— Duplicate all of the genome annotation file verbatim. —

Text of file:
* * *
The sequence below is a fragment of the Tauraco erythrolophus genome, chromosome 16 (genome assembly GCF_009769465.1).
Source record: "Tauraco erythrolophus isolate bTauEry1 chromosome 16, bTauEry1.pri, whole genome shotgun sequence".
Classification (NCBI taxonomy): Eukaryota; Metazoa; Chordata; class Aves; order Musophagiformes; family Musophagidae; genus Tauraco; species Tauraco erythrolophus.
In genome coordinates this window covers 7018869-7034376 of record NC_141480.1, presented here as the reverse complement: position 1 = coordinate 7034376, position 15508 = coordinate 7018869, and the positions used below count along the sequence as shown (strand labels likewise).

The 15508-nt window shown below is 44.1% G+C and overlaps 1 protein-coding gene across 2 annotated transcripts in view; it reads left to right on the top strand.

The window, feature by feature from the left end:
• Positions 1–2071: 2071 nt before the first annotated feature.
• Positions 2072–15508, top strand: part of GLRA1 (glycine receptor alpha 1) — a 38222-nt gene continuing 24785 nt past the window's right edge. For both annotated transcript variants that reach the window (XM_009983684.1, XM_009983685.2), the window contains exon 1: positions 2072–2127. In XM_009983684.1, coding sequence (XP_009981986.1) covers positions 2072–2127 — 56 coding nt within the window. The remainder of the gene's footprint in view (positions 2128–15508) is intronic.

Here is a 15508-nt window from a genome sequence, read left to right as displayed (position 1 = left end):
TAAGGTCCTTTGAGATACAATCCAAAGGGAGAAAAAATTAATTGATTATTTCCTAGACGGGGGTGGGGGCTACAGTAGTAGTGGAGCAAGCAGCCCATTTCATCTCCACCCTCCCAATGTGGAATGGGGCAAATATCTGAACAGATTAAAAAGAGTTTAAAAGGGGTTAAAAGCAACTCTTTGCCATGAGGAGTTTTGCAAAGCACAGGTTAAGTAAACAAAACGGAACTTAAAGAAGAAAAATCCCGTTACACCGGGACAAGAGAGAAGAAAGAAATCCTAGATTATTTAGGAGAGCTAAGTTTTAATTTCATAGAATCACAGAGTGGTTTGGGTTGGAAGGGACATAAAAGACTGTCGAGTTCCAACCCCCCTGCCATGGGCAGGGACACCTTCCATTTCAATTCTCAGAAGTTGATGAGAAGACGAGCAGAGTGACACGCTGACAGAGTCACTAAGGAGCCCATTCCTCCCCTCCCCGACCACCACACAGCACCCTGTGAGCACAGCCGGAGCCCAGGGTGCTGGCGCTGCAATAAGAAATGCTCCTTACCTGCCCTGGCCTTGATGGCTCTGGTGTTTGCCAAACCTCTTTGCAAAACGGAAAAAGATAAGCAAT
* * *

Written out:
The sequence below is a fragment of the Tauraco erythrolophus genome, chromosome 16 (genome assembly GCF_009769465.1).
Source record: "Tauraco erythrolophus isolate bTauEry1 chromosome 16, bTauEry1.pri, whole genome shotgun sequence".
Classification (NCBI taxonomy): Eukaryota; Metazoa; Chordata; class Aves; order Musophagiformes; family Musophagidae; genus Tauraco; species Tauraco erythrolophus.
In genome coordinates this window covers 7018869-7034376 of record NC_141480.1, presented here as the reverse complement: position 1 = coordinate 7034376, position 15508 = coordinate 7018869, and the positions used below count along the sequence as shown (strand labels likewise).

The 15508-nt window shown below is 44.1% G+C and overlaps 1 protein-coding gene across 2 annotated transcripts in view; it reads left to right on the top strand.

The window, feature by feature from the left end:
• Positions 1–2071: 2071 nt before the first annotated feature.
• Positions 2072–15508, top strand: part of GLRA1 (glycine receptor alpha 1) — a 38222-nt gene continuing 24785 nt past the window's right edge. For both annotated transcript variants that reach the window (XM_009983684.1, XM_009983685.2), the window contains exon 1: positions 2072–2127. In XM_009983684.1, coding sequence (XP_009981986.1) covers positions 2072–2127 — 56 coding nt within the window. The remainder of the gene's footprint in view (positions 2128–15508) is intronic.

Here is a 15508-nt window from a genome sequence, read left to right as displayed (position 1 = left end):
TAAGGTCCTTTGAGATACAATCCAAAGGGAGAAAAAATTAATTGATTATTTCCTAGACGGGGGTGGGGGCTACAGTAGTAGTGGAGCAAGCAGCCCATTTCATCTCCACCCTCCCAATGTGGAATGGGGCAAATATCTGAACAGATTAAAAAGAGTTTAAAAGGGGTTAAAAGCAACTCTTTGCCATGAGGAGTTTTGCAAAGCACAGGTTAAGTAAACAAAACGGAACTTAAAGAAGAAAAATCCCGTTACACCGGGACAAGAGAGAAGAAAGAAATCCTAGATTATTTAGGAGAGCTAAGTTTTAATTTCATAGAATCACAGAGTGGTTTGGGTTGGAAGGGACATAAAAGACTGTCGAGTTCCAACCCCCCTGCCATGGGCAGGGACACCTTCCATTTCAATTCTCAGAAGTTGATGAGAAGACGAGCAGAGTGACACGCTGACAGAGTCACTAAGGAGCCCATTCCTCCCCTCCCCGACCACCACACAGCACCCTGTGAGCACAGCCGGAGCCCAGGGTGCTGGCGCTGCAATAAGAAATGCTCCTTACCTGCCCTGGCCTTGATGGCTCTGGTGTTTGCCAAACCTCTTTGCAAAACGGAAAAAGATAAGCAAT